— Power surge: How does this happen? In the Super Bowl? In a venue that holds many different major championships every season? I get it if it happens in a regular season game, but this is the Super Bowl. They should have had everything prepared. I’m not too familiar with power surges and how they work, but even if it was out of anyone’s control, it should not have taken 30 minutes for them to get it back up. Every other time something like this happens, it takes far less time to get back on the field. And this was the Super Bowl! I, for one, was upset, as was John Harbaugh. He knew that it was going to be the turning point for a 49ers team that needed a kick in the butt. In other news, it was the first 3rd quarter report in Super Bowl history. We watched history, people! 

— Ed Reed interception: How awesome was it to see Reed get an interception in maybe his last Super Bowl? He is the best safety I have ever seen play and deserves all of the praise he receives. That may have been an easy interception, but it was nice to see Django, I mean Reed, make a direct imprint on this game. 

The resemblance is striking… (

— Fake field goal: I liked the call, but not the execution. The Ravens had the 49ers fooled enough to make the first down, but speed was not on their side on the play. That is usually the case when you call on your kicker to make the run. If they had a speed player run that play, then they would definitely have made it. That is why I would teach third string running backs how to be holders and if you want to do a fake kick, have that guy run it. It would work much better than having Justin Tucker trying to turn the corner on Patrick Willis. The call made sense and that was the type of play I said to expect with two brothers going head to head. All of the cards were on the table in this one. It’s too bad the 49ers were always down because it would have been fascinating to see what tricks Jim Harbaugh had up his sleeve.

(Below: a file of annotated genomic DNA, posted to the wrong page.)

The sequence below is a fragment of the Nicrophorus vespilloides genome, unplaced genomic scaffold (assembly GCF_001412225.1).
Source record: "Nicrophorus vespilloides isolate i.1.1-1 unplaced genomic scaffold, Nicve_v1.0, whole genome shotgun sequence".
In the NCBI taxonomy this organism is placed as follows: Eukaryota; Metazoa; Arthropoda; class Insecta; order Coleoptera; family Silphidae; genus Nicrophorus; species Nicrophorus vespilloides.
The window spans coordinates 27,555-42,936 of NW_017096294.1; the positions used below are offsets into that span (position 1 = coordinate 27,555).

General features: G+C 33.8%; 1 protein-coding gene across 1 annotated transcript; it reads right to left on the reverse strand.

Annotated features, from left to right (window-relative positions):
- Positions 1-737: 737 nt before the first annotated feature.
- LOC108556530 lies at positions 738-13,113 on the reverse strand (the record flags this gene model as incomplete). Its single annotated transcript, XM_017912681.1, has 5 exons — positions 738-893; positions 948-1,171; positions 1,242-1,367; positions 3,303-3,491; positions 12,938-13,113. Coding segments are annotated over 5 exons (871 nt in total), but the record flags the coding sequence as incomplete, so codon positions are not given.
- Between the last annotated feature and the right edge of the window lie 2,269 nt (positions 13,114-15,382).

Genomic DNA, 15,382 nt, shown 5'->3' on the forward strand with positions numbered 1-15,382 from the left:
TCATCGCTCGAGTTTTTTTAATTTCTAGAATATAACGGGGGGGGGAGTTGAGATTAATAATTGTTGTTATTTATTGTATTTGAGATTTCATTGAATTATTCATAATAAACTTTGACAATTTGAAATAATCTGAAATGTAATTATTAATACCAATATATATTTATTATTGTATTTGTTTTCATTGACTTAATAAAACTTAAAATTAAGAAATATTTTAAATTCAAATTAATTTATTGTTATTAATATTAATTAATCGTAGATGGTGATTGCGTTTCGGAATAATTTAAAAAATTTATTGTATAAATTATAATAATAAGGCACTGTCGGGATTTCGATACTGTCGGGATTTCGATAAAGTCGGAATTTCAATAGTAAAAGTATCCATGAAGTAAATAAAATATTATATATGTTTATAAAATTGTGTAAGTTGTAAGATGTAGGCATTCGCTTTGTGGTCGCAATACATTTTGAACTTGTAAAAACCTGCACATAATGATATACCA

— Jacoby Jones touchdown return: You know you are watching a great play when you see a player’s eyes bug out of his helmet as he watches himself run on the jumbotron. My favorite example of this is when Larry Fitzgerald did the same thing in the 2008 Super Bowl against the Steelers. Jones watched himself run back an extremely clutch return. That is one way to start the second half. Jones added some sprinkles on top of the return when he gave Ray Lewis the ultimate tribute: he did a perfect rendition of Lewis’ entrance dance for his TD celebration. You know he practiced that one in the mirror. That return gave the Ravens the necessary cushion they needed to maintain confidence throughout the game. And they want to get rid of kickoffs…Might as well get rid of defensive lines, while you are at it!

— Michael Crabtree going old school: You have to admit that watching Crabtree break those two tackles and score in the third quarter reminded you of his play against Texas while he was a member of Texas Tech.

— The Harbaugh handshake: I’m sorry, but I wanted a hug. You know, a little bit of compassion. They shook hands like they barely knew each other. I get that Jim had just lost and probably would have rather thrown down with John than hug him, but John should have led in with the hug. It’s just awkward for me to watch two brothers shake hands. That’s not how it should work. I hope someone lets them know that because next time they play, I will be expecting a hug. Yes, these are things I focus on.

— Ray Lewis: I expressed my true love for Lewis after I thought his career would be over after his tricep injury. Thanks to some hard work and PED’s, Lewis was back for the playoffs. That PED thing has kind of tainted him for me a tiny bit, but I can’t stop from loving this story. Ray Lewis retires as a Super Bowl champion. He leads his team to the win with a goal line stand. His infectious will led this team to another level. How many other players in sports history can do what Lewis did just by announcing retirement? It truly is amazing that this Ravens team did a complete 180 in the playoffs. But that is what Lewis is all about: accomplishing the impossible. Although this PED thing is going to darken the negative cloud above Lewis, we have to remember that there never has been a leader in sports history like him. He is the greatest middle linebacker of all time and he will be missed.

So, that was the Super Bowl as I saw it. It is sad that the NFL season is now over, but that just means that free agency and the NFL Draft are approaching us. And I’m sure you know by now that The Football Juice has you covered for all of the information you need about your teams during the offseason.

By: Matt Levine
Twitter: @Matt_TFJ